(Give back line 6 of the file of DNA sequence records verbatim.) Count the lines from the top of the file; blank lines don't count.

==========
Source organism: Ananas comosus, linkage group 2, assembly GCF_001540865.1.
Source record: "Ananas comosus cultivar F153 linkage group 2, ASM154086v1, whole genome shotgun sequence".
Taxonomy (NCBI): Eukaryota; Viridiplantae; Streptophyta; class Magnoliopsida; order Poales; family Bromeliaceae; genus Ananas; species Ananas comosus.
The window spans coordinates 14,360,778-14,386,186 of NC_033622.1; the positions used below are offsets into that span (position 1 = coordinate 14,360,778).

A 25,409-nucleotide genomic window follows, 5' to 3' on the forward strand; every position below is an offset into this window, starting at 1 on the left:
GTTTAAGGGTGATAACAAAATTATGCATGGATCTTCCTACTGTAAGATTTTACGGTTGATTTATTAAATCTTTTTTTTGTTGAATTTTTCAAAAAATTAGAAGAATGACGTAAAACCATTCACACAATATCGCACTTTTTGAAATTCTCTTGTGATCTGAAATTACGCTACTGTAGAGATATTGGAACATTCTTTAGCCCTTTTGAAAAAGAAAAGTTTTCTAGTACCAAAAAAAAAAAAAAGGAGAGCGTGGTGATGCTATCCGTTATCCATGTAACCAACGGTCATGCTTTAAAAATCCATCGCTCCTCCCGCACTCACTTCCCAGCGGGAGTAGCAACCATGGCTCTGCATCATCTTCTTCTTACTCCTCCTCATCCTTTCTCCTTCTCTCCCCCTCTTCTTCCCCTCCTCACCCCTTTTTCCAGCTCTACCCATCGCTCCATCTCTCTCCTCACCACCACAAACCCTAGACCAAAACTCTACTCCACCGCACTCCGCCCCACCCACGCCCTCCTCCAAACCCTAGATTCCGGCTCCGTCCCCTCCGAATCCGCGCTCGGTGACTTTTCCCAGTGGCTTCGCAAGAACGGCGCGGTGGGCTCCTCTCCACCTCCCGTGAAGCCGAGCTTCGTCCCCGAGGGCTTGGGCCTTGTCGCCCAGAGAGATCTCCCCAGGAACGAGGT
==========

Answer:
GTTTAAGGGTGATAACAAAATTATGCATGGATCTTCCTACTGTAAGATTTTACGGTTGATTTATTAAATCTTTTTTTTGTTGAATTTTTCAAAAAATTAGAAGAATGACGTAAAACCATTCACACAATATCGCACTTTTTGAAATTCTCTTGTGATCTGAAATTACGCTACTGTAGAGATATTGGAACATTCTTTAGCCCTTTTGAAAAAGAAAAGTTTTCTAGTACCAAAAAAAAAAAAAAGGAGAGCGTGGTGATGCTATCCGTTATCCATGTAACCAACGGTCATGCTTTAAAAATCCATCGCTCCTCCCGCACTCACTTCCCAGCGGGAGTAGCAACCATGGCTCTGCATCATCTTCTTCTTACTCCTCCTCATCCTTTCTCCTTCTCTCCCCCTCTTCTTCCCCTCCTCACCCCTTTTTCCAGCTCTACCCATCGCTCCATCTCTCTCCTCACCACCACAAACCCTAGACCAAAACTCTACTCCACCGCACTCCGCCCCACCCACGCCCTCCTCCAAACCCTAGATTCCGGCTCCGTCCCCTCCGAATCCGCGCTCGGTGACTTTTCCCAGTGGCTTCGCAAGAACGGCGCGGTGGGCTCCTCTCCACCTCCCGTGAAGCCGAGCTTCGTCCCCGAGGGCTTGGGCCTTGTCGCCCAGAGAGATCTCCCCAGGAACGAGGT